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July 8, 2009 -- Scientists are reporting for the first time that the use of weed
killers in farmers’ fields boosts the nutritional value of an important
food crop. Application of two common herbicides to several varieties of
sweet corn significantly increased the amount of key nutrients termed
carotenoids in the corn kernels, according to a study scheduled for
publication in the July 22 issue of ACS’ Journal of Agricultural and Food Chemistry, a bi-weekly publication.
In the new study, Dean Kopsell and colleagues note that farmers grow
about 240,000 acres of sweet corn in the United States each year,
making it an important food crop. Corn is among only a few vegetable
crops that are good sources of zeaxanthin carotenoids. Consuming
carotenoid-rich vegetables may reduce the risk of age-related macular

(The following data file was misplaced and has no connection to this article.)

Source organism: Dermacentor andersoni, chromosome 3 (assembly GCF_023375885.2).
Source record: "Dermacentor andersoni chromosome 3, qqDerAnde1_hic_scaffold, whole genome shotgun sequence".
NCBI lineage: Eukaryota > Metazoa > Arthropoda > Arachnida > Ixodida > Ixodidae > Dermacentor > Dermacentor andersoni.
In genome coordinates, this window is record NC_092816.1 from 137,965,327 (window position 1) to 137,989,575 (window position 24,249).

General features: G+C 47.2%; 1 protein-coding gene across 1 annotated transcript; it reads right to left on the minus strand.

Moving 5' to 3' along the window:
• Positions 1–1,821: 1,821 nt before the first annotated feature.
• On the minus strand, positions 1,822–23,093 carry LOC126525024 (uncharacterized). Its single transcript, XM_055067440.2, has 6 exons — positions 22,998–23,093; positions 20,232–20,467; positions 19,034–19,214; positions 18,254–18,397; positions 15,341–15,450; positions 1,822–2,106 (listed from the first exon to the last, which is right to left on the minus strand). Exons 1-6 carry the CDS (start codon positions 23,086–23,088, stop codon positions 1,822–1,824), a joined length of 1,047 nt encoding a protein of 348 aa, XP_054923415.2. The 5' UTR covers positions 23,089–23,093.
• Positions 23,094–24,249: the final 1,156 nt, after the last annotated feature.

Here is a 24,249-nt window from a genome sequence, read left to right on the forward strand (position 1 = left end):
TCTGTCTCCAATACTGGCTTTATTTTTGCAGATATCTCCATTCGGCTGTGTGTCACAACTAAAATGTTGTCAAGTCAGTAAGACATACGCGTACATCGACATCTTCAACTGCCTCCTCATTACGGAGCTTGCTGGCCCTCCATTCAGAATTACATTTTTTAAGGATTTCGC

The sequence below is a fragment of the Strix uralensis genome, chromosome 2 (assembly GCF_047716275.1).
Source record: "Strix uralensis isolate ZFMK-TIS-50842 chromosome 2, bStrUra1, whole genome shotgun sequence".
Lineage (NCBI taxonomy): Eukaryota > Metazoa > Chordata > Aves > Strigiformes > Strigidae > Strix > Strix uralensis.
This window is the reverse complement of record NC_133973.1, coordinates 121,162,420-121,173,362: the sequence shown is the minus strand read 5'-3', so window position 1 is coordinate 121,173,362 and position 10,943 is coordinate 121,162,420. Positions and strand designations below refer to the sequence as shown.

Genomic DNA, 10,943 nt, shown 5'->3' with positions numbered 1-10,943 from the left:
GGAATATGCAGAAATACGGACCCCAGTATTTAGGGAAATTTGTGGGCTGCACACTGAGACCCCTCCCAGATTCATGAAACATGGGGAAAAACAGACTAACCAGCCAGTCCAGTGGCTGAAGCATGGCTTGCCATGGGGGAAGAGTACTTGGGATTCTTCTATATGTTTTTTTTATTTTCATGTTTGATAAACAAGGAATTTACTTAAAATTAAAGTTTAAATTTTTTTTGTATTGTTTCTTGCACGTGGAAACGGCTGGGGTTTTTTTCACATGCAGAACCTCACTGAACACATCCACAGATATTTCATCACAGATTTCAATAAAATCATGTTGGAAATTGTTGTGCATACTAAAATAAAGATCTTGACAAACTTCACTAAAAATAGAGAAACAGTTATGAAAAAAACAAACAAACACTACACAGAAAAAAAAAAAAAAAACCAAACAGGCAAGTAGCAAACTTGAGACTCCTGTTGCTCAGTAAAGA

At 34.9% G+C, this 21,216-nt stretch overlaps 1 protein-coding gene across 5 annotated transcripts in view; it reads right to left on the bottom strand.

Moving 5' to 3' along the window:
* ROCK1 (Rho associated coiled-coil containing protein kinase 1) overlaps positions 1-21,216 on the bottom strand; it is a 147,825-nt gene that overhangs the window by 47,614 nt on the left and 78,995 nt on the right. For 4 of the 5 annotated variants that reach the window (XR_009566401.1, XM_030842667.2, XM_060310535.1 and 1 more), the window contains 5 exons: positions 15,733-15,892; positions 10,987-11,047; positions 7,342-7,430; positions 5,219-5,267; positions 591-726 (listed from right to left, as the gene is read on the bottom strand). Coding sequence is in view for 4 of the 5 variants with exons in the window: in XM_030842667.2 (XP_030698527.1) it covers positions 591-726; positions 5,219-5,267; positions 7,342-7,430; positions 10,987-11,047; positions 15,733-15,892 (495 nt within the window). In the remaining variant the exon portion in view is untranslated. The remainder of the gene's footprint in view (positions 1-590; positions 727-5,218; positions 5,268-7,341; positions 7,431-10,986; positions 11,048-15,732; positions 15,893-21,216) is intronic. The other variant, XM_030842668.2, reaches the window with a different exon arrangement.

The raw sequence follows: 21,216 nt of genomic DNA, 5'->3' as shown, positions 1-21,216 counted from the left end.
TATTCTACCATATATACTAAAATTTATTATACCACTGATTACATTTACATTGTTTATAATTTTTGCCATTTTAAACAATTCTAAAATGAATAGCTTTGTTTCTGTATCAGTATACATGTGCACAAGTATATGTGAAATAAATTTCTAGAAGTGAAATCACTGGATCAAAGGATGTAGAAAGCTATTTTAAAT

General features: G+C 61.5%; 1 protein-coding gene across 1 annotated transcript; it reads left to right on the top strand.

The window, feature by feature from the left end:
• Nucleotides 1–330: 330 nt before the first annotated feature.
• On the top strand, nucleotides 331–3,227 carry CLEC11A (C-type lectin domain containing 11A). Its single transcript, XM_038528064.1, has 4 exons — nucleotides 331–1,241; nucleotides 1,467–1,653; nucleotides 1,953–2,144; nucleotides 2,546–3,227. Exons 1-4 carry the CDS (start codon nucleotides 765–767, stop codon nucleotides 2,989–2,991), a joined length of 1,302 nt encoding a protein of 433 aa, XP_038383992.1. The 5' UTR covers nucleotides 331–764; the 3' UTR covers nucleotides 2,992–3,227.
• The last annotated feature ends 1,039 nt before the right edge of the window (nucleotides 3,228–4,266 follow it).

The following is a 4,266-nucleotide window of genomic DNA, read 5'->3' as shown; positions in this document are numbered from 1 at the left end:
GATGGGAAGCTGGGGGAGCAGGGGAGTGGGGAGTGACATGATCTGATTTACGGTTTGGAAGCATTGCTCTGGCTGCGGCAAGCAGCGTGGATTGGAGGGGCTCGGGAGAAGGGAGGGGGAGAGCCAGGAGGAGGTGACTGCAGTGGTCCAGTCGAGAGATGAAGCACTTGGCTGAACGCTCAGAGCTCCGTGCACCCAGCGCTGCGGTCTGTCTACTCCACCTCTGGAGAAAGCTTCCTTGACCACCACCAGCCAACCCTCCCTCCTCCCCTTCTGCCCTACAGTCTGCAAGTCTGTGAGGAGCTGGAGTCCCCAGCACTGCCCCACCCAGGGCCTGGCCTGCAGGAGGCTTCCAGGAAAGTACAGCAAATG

degeneration (a leading cause of vision loss among older people), heart
disease, and cancer, the study notes.
The scientists exposed several varieties of sweet corn plants to the
herbicide mesotrione or a combination of mesotrione and atrazine,
another commonly used weed killer, and harvested mature corn 45 days
later. Herbicide applications made the corn an even-better source of
carotenoids, boosting levels in the mature kernels of some varieties by
up to 15 percent. It specifically increased levels of lutein and
zeaxanthin, the major carotenoids in sweet corn kernels, which studies
have linked to a reduced risk of age-related macular degeneration.
--News release courtesy of American Chemical Society
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